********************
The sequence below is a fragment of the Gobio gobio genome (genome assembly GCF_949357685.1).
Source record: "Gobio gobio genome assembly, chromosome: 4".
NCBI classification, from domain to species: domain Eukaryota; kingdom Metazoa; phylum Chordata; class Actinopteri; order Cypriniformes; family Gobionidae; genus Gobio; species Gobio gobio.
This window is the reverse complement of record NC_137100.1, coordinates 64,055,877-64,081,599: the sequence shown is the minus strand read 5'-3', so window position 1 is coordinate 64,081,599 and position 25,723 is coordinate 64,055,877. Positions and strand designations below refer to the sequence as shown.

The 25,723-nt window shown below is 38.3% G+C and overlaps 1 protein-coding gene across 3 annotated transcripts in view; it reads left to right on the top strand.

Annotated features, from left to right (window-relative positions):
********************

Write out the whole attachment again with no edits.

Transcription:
The sequence below is a fragment of the Gobio gobio genome (genome assembly GCF_949357685.1).
Source record: "Gobio gobio genome assembly, chromosome: 4".
NCBI classification, from domain to species: domain Eukaryota; kingdom Metazoa; phylum Chordata; class Actinopteri; order Cypriniformes; family Gobionidae; genus Gobio; species Gobio gobio.
This window is the reverse complement of record NC_137100.1, coordinates 64,055,877-64,081,599: the sequence shown is the minus strand read 5'-3', so window position 1 is coordinate 64,081,599 and position 25,723 is coordinate 64,055,877. Positions and strand designations below refer to the sequence as shown.

The 25,723-nt window shown below is 38.3% G+C and overlaps 1 protein-coding gene across 3 annotated transcripts in view; it reads left to right on the top strand.

Annotated features, from left to right (window-relative positions):